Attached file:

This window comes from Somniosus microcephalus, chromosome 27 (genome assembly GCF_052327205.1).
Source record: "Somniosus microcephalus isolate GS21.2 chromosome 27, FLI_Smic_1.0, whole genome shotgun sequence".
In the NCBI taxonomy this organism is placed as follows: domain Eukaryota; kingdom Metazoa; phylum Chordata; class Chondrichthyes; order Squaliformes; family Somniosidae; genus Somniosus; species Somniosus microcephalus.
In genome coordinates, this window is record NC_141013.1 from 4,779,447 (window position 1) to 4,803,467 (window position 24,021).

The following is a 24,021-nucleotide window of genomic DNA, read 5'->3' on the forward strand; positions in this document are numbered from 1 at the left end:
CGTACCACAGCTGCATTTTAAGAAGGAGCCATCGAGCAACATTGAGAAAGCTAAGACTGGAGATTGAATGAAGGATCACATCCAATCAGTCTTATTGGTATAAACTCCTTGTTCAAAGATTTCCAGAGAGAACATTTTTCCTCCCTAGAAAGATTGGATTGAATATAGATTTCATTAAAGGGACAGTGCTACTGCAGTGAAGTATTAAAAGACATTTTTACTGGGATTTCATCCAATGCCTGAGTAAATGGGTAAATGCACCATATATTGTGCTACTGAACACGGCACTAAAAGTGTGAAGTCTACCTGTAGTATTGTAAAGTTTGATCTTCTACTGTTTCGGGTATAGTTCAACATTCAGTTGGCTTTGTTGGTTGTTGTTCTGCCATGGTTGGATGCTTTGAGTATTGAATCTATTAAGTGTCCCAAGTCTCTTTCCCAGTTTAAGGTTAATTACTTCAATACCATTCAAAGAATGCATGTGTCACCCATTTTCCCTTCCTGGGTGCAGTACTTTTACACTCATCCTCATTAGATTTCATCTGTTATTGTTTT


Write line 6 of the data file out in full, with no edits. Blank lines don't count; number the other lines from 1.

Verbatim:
CGTACCACAGCTGCATTTTAAGAAGGAGCCATCGAGCAACATTGAGAAAGCTAAGACTGGAGATTGAATGAAGGATCACATCCAATCAGTCTTATTGGTATAAACTCCTTGTTCAAAGATTTCCAGAGAGAACATTTTTCCTCCCTAGAAAGATTGGATTGAATATAGATTTCATTAAAGGGACAGTGCTACTGCAGTGAAGTATTAAAAGACATTTTTACTGGGATTTCATCCAATGCCTGAGTAAATGGGTAAATGCACCATATATTGTGCTACTGAACACGGCACTAAAAGTGTGAAGTCTACCTGTAGTATTGTAAAGTTTGATCTTCTACTGTTTCGGGTATAGTTCAACATTCAGTTGGCTTTGTTGGTTGTTGTTCTGCCATGGTTGGATGCTTTGAGTATTGAATCTATTAAGTGTCCCAAGTCTCTTTCCCAGTTTAAGGTTAATTACTTCAATACCATTCAAAGAATGCATGTGTCACCCATTTTCCCTTCCTGGGTGCAGTACTTTTACACTCATCCTCATTAGATTTCATCTGTTATTGTTTT